There is a difference between a secured credit card and a prepaid debit card. Does one suit your needs better than the other?

  • Secured credit cards require a security deposit of about $200.
    The annual percentage rate ranges from 9.99% to 18.95%.
  • As long as you have a credit history, you can apply for an unsecured credit card, which does not require an initial deposit.

A comparison of secured and unsecured credit cards can be found here.

Remember to use your card responsibly, make small purchases and always pay on time.

You shouldn’t open multiple lines of credit at the same time. If you’re excited, you might want to get multiple credit cards.
You will be penalized if you apply for credit from multiple creditors in a short period of time.

Electronics can be purchased in instalments

You should purchase appliances and electronic devices in instalments.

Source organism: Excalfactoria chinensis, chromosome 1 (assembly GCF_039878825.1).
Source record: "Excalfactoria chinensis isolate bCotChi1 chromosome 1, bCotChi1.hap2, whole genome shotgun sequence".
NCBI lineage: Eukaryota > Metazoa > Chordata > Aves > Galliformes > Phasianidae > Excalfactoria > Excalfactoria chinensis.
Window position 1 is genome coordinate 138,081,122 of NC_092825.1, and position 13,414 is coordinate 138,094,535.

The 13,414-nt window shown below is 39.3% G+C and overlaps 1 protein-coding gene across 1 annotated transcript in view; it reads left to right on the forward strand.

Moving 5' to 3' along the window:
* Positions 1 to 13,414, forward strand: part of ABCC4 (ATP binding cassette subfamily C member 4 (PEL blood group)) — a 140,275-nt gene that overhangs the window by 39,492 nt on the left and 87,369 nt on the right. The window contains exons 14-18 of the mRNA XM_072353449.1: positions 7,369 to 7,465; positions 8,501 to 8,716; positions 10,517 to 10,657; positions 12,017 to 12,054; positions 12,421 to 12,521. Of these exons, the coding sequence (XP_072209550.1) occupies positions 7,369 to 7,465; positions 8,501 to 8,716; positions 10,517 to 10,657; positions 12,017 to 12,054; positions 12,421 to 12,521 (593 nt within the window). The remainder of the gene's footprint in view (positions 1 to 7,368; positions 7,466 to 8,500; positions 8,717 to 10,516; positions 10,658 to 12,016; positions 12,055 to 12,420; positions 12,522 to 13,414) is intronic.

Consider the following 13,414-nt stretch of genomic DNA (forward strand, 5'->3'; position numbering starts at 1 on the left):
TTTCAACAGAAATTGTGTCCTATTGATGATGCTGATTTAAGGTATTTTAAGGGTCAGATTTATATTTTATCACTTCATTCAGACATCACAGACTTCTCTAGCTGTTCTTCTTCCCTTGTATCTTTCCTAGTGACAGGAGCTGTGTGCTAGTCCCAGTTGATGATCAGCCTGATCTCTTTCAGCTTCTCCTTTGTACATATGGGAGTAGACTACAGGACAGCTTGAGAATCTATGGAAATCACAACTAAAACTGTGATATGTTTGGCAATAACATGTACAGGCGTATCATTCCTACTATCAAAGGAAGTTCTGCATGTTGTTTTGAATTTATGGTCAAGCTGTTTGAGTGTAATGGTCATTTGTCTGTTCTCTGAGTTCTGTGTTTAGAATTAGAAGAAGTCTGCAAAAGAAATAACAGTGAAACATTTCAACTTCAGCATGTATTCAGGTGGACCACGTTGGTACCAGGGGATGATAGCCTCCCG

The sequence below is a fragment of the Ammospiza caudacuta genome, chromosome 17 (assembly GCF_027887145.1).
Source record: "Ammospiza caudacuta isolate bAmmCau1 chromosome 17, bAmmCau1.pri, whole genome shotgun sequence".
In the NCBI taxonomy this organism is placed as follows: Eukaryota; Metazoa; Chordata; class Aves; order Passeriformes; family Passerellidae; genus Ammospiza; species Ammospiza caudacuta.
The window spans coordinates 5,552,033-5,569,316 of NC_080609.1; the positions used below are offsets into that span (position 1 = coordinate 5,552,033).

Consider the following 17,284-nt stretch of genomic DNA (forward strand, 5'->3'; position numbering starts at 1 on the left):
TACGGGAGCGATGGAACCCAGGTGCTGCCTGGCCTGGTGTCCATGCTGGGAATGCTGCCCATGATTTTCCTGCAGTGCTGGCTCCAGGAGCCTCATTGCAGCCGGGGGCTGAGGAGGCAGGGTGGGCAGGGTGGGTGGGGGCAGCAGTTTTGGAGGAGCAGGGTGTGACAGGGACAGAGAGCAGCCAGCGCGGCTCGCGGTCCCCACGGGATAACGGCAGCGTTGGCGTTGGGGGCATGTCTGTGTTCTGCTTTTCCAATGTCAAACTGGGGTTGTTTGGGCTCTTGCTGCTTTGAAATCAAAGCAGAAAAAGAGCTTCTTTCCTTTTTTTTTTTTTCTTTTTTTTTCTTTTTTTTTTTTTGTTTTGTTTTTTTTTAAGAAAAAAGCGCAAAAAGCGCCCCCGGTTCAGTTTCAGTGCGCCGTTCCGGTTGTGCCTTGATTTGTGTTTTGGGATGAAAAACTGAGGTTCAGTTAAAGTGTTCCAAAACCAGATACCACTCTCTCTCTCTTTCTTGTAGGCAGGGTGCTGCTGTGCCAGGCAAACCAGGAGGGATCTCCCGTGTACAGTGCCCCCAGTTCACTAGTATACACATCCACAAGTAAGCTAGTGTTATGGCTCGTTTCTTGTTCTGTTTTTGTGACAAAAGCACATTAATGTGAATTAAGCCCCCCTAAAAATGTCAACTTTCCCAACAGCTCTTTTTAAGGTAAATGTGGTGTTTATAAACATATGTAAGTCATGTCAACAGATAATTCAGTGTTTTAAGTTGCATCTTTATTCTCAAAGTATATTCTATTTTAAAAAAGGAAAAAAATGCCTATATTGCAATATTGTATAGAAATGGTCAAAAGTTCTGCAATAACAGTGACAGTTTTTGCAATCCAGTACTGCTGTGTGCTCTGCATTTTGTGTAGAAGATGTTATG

It is not ideal if you already have a credit history, but it can be an excellent way to establish credit if you do not.

What is the difference between doing this and getting a credit card?

It is advisable to use a credit card for purchases, but you can hurt your credit if you exceed 30% of your credit limit.

You can build credit by paying in instalments, however.

If you are buying something in instalments, make sure the store reports these payments to your credit bureau.

It is not a good thing to see on your credit report that you have not paid your utilities or other financial obligations.

Make sure your automatic payments are set up if you would like to receive payment alerts.

Instalment loans can be used to consolidate debt

If you have already exceeded your credit card debt limit by 30%, you need to consider your options for consolidating your card debt into a single instalment loan.

A personal loan may be a better option for you if you cannot find a lender willing to refinance your credit card debt.

If you have commercial debts, however, a business loan may be more appropriate.

Maintain a regular credit report request

A person with a good credit history does it regularly.

Your credit report is available for free from the three major credit bureaus , on Credit Karma , or you can request it through your bank.